Monero has made headlines recently as a haven for criminal transactions. That's not surprising, given that illicit behavior tends to seek shelter from the watchful eye of law enforcement. But it could also gain traction among those who are simply conscious of their privacy or distrust mainstream institutions.
Created in 2012, Ripple is unlike some other crypto-assets. Instead of being controlled by a network of computers that otherwise have nothing to do with one another, as with bitcoin, Ripple is managed by a single company based in California that wants to transform how international payments work.
Today, if you wanted to send money to another country, it could take days for the transaction to clear. But Ripple promises settlement in four seconds, and, according to its website, foreign workers living in Japan are already using the platform to send money back home to Thailand.
“I told people about Ripple when it was under $1 billion that it was a small company solving a big problem,” said Lou Kerner, a venture capitalist at the investment firm Crypto Oracle. “I started getting an avalanche of calls at $40 billion.” Ripple hit a market cap of $40 billion in August 2013.
Ethereum is probably the most well-known crypto-asset after bitcoin. Its currency, which is known as ether, enables users not only to perform monetary transactions with one another but also gives holders access to an entire array of distributed computing power. By spending ether and getting access to this computing power, industry analysts say, users of ethereum could theoretically have an even wider range of applications than bitcoin. Where bitcoin could disrupt traditional financial institutions by wresting the power to clear transactions away from big banks and governments, some say ethereum could do the same for apps and online services.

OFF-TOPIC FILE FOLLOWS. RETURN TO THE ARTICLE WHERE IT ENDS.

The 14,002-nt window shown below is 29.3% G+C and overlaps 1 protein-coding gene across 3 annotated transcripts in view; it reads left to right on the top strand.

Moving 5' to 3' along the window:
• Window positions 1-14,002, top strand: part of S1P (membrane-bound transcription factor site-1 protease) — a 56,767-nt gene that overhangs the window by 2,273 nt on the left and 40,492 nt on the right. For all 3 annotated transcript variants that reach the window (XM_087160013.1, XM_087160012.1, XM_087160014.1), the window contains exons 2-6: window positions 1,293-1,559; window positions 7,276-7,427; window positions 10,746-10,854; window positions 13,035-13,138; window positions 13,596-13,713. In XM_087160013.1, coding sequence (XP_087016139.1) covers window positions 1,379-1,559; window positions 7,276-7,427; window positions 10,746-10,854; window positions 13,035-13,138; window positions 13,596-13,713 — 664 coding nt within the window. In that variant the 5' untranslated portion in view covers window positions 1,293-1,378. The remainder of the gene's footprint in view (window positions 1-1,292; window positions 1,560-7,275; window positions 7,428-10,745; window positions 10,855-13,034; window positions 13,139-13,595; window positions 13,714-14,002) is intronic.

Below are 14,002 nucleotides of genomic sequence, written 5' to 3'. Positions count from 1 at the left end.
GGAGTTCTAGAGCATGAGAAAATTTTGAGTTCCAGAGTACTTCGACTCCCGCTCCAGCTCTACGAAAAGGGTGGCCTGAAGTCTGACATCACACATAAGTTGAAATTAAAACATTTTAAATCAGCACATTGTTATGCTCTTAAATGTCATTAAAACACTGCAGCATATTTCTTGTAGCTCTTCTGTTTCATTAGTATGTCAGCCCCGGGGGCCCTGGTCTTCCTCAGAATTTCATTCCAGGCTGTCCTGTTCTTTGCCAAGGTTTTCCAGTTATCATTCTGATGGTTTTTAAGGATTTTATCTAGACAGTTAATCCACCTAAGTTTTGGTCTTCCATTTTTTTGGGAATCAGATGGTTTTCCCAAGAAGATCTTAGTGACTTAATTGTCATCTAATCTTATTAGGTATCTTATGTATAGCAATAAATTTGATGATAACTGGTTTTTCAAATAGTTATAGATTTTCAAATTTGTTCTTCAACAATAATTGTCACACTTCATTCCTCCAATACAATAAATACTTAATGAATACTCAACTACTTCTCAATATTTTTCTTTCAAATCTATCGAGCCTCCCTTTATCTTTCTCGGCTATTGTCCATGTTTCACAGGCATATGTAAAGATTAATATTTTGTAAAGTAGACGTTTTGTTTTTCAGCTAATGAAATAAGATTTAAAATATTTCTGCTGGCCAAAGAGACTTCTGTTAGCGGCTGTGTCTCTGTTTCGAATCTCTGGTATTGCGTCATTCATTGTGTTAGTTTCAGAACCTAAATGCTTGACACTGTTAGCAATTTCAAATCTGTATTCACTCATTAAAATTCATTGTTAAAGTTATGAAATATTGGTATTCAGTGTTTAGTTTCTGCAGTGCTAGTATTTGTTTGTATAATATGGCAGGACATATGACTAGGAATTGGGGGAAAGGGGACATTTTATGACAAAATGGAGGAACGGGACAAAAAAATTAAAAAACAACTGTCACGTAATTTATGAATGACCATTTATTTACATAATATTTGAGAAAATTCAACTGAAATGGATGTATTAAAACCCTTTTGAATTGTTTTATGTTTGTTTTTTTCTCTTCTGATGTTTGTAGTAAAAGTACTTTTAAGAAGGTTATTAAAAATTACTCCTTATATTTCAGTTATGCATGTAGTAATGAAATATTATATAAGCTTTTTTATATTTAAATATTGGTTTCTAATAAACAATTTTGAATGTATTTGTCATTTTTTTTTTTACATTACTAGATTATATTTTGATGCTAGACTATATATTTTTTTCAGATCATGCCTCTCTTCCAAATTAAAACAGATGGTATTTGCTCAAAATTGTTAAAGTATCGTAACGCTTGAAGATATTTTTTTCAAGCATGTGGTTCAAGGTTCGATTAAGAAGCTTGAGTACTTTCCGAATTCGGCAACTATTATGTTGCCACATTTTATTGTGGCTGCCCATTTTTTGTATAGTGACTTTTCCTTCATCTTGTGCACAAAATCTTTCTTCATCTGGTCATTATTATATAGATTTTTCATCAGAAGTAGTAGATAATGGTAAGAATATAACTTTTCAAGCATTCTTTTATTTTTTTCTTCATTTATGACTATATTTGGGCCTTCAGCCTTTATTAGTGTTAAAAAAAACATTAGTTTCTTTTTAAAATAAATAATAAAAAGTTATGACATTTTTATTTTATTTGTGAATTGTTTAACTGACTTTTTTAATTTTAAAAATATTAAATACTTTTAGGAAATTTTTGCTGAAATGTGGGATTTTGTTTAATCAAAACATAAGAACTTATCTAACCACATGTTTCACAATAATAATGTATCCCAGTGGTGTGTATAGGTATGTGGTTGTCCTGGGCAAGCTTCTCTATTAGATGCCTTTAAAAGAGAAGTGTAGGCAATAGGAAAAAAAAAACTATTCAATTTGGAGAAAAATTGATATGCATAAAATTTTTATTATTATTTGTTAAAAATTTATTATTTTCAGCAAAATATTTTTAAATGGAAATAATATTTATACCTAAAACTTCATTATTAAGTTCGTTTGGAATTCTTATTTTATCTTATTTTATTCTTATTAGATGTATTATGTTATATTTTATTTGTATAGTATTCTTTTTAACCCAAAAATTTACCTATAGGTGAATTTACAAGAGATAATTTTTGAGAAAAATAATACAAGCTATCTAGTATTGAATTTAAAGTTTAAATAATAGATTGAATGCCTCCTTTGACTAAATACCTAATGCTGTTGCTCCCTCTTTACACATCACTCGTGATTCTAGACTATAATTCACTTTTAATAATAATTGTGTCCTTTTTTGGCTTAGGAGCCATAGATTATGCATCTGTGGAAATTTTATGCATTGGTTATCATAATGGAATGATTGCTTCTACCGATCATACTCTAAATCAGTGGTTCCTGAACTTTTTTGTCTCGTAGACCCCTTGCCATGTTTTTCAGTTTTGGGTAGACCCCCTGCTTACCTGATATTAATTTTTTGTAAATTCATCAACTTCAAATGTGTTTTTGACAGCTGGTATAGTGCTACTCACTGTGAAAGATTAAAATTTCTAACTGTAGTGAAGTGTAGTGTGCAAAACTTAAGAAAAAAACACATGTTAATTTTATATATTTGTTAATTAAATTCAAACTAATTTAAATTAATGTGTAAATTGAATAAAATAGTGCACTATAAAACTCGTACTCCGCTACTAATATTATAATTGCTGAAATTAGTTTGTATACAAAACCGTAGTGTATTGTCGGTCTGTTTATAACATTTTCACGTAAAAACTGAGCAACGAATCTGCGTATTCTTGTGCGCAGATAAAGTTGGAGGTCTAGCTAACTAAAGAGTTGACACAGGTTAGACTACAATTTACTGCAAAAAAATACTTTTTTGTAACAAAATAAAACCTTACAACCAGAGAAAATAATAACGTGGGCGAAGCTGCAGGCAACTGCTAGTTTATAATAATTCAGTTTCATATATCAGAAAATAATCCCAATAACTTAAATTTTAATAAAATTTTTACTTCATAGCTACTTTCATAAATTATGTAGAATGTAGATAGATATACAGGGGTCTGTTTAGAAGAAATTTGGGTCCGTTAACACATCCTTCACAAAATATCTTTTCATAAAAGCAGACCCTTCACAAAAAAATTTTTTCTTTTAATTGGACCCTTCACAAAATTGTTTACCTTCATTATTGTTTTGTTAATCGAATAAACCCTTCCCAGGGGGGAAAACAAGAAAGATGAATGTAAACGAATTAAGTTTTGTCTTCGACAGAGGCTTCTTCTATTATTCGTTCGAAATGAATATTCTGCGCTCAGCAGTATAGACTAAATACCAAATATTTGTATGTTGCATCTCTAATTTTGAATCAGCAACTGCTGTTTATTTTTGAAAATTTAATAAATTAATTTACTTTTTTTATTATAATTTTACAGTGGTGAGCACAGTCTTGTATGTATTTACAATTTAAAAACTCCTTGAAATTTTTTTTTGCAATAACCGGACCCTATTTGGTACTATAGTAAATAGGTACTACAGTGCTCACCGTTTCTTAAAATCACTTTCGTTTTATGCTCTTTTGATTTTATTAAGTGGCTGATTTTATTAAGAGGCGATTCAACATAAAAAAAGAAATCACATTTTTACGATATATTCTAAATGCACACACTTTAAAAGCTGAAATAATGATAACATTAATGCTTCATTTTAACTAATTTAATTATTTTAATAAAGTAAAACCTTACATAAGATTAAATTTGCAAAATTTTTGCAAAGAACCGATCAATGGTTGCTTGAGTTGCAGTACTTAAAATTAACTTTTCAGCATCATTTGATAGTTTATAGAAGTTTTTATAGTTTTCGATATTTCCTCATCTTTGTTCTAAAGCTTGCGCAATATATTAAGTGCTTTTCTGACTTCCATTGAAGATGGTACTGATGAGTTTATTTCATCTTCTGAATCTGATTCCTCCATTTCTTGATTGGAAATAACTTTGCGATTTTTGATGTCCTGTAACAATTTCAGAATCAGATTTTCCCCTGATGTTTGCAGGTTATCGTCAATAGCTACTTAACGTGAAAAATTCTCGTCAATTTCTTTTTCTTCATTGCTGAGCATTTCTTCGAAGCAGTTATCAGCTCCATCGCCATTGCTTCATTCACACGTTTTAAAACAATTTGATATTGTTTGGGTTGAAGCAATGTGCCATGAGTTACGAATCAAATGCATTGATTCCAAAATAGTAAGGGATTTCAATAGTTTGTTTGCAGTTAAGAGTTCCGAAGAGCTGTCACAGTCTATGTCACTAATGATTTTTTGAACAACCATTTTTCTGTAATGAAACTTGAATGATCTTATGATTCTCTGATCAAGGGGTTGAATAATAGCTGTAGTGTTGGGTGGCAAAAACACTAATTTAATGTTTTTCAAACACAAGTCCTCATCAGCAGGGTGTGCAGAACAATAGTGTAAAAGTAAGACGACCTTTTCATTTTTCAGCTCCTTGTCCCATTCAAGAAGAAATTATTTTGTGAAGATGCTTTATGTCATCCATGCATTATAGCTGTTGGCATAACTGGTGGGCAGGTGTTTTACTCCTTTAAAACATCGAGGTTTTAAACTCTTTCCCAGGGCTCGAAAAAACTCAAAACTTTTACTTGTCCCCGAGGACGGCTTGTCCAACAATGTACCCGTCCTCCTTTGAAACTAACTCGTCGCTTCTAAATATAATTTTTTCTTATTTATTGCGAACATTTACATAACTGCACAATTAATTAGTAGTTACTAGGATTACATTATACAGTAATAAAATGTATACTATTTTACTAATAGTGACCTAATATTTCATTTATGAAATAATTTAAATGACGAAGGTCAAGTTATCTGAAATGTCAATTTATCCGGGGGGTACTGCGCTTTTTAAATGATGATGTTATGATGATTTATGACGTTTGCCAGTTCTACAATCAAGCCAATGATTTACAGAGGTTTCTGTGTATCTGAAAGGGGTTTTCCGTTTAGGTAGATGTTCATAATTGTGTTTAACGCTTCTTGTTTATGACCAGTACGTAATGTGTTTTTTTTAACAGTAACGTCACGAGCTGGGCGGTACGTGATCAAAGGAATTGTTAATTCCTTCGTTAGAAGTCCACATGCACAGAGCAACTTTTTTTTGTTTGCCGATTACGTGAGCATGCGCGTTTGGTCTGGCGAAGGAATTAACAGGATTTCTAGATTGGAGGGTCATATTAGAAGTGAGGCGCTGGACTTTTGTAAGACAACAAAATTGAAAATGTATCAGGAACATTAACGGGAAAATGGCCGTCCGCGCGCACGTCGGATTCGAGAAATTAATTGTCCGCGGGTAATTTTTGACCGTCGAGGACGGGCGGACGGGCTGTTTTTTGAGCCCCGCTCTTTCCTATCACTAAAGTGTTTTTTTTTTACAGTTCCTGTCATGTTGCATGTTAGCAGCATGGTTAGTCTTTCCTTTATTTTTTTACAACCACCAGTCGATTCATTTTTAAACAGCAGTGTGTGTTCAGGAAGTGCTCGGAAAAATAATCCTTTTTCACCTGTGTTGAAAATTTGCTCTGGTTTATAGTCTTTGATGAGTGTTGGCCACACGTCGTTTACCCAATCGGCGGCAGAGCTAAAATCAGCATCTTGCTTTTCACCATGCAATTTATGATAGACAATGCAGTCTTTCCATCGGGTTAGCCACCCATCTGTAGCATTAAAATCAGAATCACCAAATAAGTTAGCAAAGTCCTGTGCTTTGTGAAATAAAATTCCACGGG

Experts call this idea a “distributed app,” because the programming behind the app is collaboratively written and executed. Here's a series of other efforts to explain what ethereum is and why it could be important.
The bottom line
There are many more virtual currencies out there that we haven't discussed yet, including Litecoin, NEO and IOTA, just to name a few. Nearly all of them are on the rise, with often subtle differences separating one from another. Any one of them could emerge as one of 2018's breakout stars, too. But some analysts are reminding people of the risks involved in backing these emerging technologies.
“I just don’t know when buying crypto will stop being a good idea. It was a great idea in 2017,” wrote Fred Wilson, a co-founder of the venture capital firm Union Square Ventures, in a blog post.
Investing in crypto-assets may prove disastrous for investors who leap before they look, Kerner said, but it's the technology behind the price swings that really matters.
“Ninety percent of people have no idea what these companies do — and that's fine,” he said. “In the long run, that won't have any impact on how massively disruptive and wealth-generating it is.”